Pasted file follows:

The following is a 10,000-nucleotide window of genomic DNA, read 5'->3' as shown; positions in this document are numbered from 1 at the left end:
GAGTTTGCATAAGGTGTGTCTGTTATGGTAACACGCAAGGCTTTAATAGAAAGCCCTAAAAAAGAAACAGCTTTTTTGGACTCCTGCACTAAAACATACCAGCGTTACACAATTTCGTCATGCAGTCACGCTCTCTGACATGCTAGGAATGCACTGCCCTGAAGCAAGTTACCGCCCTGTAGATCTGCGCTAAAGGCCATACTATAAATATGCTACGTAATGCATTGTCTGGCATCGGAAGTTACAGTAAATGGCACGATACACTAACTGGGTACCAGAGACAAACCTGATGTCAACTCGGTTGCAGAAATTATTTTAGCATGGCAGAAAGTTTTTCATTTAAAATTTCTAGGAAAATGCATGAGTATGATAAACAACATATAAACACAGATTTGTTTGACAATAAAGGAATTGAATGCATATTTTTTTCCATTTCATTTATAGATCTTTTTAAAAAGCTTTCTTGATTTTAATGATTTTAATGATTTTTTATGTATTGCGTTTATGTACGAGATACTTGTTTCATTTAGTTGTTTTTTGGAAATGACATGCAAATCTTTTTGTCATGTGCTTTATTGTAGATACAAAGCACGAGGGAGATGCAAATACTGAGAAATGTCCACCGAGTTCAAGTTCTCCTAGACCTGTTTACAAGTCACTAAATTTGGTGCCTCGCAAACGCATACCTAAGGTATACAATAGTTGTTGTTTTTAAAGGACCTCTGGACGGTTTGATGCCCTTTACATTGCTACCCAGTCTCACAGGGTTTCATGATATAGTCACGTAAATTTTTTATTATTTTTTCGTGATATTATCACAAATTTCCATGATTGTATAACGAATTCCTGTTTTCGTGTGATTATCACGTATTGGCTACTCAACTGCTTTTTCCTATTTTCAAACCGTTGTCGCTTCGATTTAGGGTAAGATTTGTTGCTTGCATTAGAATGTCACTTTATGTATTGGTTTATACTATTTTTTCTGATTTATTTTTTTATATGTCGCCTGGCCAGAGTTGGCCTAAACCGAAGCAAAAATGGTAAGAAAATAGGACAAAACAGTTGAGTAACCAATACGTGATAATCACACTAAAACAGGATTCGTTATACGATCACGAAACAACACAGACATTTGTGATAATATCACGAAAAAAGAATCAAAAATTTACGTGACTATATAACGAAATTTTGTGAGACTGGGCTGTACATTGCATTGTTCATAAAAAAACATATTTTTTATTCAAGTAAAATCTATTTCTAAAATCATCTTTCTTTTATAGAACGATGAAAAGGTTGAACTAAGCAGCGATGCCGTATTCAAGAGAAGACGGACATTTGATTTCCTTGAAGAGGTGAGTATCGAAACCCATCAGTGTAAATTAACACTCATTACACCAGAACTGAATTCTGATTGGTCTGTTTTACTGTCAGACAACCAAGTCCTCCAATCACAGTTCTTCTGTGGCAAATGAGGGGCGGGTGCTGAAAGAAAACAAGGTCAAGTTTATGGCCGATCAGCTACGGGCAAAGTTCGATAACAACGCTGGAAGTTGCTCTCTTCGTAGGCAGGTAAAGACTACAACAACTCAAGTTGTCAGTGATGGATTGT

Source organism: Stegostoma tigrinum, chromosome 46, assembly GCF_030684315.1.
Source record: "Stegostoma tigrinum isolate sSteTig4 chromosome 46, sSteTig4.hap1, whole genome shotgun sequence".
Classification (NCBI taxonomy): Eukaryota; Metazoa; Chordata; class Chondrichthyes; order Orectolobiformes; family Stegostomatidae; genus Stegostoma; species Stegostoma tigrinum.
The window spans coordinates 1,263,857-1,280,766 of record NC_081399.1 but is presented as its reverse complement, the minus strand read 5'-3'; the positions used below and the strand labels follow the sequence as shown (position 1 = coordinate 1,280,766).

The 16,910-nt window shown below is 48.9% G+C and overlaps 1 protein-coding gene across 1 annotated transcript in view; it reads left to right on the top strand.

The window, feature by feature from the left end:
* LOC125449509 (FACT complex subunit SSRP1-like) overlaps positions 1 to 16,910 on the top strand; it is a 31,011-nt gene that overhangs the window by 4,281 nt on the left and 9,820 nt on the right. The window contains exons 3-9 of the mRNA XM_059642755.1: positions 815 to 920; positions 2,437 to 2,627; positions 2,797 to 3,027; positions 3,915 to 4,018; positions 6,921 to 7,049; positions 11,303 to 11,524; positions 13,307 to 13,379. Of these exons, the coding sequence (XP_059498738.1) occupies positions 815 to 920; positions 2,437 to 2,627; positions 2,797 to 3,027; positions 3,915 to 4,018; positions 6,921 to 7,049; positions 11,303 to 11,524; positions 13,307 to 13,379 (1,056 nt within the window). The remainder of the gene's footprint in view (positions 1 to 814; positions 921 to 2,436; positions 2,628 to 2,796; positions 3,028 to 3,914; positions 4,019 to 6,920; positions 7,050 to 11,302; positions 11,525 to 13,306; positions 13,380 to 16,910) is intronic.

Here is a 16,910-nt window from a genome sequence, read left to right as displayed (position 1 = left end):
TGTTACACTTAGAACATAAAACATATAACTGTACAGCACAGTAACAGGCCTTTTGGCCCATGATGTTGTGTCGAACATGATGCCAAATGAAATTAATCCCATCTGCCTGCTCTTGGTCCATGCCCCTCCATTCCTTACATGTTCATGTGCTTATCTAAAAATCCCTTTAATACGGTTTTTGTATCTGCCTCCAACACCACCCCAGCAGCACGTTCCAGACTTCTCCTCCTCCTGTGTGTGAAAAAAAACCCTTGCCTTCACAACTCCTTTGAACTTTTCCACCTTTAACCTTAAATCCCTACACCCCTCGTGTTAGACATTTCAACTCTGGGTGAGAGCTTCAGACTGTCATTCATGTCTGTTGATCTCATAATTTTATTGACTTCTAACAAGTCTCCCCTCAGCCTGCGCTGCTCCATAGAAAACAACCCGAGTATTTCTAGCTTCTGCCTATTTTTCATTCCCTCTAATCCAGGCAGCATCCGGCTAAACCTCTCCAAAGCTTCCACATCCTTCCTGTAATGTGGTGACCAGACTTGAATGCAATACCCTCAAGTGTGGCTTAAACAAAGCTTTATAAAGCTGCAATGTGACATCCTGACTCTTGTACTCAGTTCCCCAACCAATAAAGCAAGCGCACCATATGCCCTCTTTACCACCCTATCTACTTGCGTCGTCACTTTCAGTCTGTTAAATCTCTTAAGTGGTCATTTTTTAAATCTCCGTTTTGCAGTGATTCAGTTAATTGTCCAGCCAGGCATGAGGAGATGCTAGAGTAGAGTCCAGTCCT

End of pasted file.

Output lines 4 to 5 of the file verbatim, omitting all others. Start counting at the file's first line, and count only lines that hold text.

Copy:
Source record: "Stegostoma tigrinum isolate sSteTig4 chromosome 46, sSteTig4.hap1, whole genome shotgun sequence".
Classification (NCBI taxonomy): Eukaryota; Metazoa; Chordata; class Chondrichthyes; order Orectolobiformes; family Stegostomatidae; genus Stegostoma; species Stegostoma tigrinum.